Serizawa, Pattern Imitating Glaze Dripping Down the Side of a Jar, 1961. Kimono, stencil-dyed banana-bark cloth, 61 x 50 inches
Another of the exciting shows I saw while on my recent trip to NYC was a survey of the textile works of Serizawa Keisuke (1895-1984) at Japan Society, a Japanese designer who took his inspiration from the traditional techniques of stencil dyeing. This kimono was stunning in its color harmonies and surprising shapes. There were others just as dramatically beautiful. Some of the most startling designs were on Noren, or entrance curtains, their shapes strong and simple.
Kimono shaped comforter, Edo period, 19th century, indigo dyeing, cotton
After seeing the show, I became interested in earlier stencil dyeing, and found this example; I can hardly say anything but "wow". The grand sweep of shapes, flat against ropey forms, create a compelling visual energy.
Serizawa, Japanese Syllables, 1960s, stencil dyed raw silk, 26 x 14 inches
The works by Serizawa using Japanese syllables were balanced in the interesting place between language and design. Because we can't read the text, it becomes pure art in the dance of color and shape; but we also know that it is language, even if hidden from us, so carries narrative weight.
Kazimir Malevich, Fabric Ornament, 1919, watercolor on paper,14 x 10 inches
Spurred on by the show at Japan Society, and by a conversation with Sandy Chilewich at her studio, I began to think about the intersection of fine art and design in the 20th century. There's a rich history of painters working with textiles; there is also a increasingly non-existent gap between the fine art and design worlds (see the Museum of Arts and Design). In the early 20th century, the utopian ideals of the Russian constructivists, such as Malevich and Popova, led them to design everyday items: fabrics and ceramics and books. Both these artists are primarily known as painters; their works have inspired several of my textile pieces.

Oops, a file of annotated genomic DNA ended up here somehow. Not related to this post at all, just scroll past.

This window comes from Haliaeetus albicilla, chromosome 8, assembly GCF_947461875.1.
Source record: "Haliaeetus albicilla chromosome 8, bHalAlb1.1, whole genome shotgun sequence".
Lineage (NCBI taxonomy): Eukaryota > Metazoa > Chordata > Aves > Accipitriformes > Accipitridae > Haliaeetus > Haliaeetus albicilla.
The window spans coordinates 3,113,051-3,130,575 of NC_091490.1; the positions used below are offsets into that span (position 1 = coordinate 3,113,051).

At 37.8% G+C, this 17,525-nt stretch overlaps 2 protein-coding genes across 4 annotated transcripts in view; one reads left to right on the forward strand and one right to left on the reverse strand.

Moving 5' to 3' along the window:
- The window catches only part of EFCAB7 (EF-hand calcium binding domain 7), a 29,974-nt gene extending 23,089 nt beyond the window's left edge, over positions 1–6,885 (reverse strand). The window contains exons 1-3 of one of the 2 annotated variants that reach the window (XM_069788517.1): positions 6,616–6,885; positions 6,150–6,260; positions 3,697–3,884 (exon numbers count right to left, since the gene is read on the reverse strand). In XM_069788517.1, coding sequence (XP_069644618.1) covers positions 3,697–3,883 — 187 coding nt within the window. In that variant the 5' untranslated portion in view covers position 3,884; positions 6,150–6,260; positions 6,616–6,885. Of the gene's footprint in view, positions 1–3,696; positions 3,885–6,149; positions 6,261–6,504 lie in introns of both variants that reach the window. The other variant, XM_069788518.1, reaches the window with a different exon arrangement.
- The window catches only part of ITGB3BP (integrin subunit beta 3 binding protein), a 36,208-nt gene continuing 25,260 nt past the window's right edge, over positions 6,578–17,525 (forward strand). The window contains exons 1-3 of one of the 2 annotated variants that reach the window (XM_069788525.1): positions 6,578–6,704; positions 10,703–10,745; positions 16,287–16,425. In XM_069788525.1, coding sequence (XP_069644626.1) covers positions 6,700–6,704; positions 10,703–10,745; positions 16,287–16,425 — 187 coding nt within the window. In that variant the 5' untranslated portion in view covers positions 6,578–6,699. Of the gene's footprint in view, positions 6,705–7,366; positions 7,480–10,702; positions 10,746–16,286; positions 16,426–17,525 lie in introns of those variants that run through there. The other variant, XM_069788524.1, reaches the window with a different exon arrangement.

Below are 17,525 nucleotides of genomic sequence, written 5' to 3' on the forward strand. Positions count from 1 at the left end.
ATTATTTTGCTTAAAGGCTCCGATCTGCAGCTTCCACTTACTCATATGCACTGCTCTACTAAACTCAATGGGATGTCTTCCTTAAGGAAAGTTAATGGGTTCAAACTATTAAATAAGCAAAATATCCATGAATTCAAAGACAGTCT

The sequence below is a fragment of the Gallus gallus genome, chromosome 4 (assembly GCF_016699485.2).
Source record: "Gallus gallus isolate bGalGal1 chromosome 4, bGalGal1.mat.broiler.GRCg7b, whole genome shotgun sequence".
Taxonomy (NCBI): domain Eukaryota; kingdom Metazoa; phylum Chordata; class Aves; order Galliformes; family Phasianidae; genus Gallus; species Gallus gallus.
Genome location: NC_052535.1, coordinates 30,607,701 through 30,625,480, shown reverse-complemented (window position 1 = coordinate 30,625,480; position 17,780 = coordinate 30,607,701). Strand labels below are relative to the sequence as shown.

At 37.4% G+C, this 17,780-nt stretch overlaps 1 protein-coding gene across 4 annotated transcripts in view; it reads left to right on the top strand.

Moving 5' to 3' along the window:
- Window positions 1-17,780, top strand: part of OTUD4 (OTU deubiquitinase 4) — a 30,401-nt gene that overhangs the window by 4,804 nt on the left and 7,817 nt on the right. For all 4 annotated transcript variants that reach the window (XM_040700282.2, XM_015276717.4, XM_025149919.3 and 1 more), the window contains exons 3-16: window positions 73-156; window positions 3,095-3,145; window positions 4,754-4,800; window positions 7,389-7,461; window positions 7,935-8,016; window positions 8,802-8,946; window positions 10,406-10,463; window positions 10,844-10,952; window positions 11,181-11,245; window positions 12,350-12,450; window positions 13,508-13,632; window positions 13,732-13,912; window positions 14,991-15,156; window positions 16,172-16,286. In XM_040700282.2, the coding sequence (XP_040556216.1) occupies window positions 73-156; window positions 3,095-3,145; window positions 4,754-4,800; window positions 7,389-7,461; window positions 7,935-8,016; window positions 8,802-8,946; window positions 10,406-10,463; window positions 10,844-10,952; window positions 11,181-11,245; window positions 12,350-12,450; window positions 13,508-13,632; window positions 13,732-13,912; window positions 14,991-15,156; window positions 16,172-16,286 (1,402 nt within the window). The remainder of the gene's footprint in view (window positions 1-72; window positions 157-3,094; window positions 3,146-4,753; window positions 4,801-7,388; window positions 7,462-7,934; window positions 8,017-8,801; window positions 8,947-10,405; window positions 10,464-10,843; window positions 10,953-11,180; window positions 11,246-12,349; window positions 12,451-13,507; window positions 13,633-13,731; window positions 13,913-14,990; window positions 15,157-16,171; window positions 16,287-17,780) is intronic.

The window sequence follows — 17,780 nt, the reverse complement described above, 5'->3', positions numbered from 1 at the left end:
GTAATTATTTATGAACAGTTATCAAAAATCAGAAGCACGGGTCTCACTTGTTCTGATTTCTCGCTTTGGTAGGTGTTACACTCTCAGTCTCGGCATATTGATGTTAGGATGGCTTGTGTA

Liubov Popova, Embroidered Book Cover, ca, 1923-24, silk thread on grosgrain, 18 x 12"
Sonia Delaunay, Design, ca. 1930
Sonia Delaunay is a painter who worked intensively in the design world, becoming very influential in abstract design. Abstraction has become so embedded in the way we see the world, in our sense of pattern and decoration, that we forget how very recent it is. Delaunay brought an inventive and lively sense of color, shape and line to her work.
Chilewich, details of two tabletop runners, Crochet and Dots, pressed vinyl
Not only is there a wonderful range of pattern in textile design (a good source of information is The Textile Blog, which covers the history of textiles), there's also been expansion in the idea of what a textile is. I remember seeing a great show of contemporary textiles from Japan at MOMA called "Structure and Surface" (the website is pretty poor, being from 1998). New materials were being used, such as polyester, and steel: quite amazing. A contemporary company, Chilewich, is weaving fabric using vinyl; they also press vinyl into contemporary forms, using a technique that we all remember from plastic doilies.
The richly inventive traditions, continuing today, of textile design are inspiring. As a painter, I sometimes feel that my art is too rarified, too much apart from life. My hooked rugs, being one of a kind pieces, are closer to painting than to repeatable design. That there are so many terrific artists, bringing us beautiful things for daily use, makes me happy.
UPDATE, November 16: In an email correspondence with a friend, I realized that my link to the Museum of Arts and Design was not truly germane to the discussion. A more appropriate collection to look at is the Architecture and Design department at the Museum of Modern Art in NYC.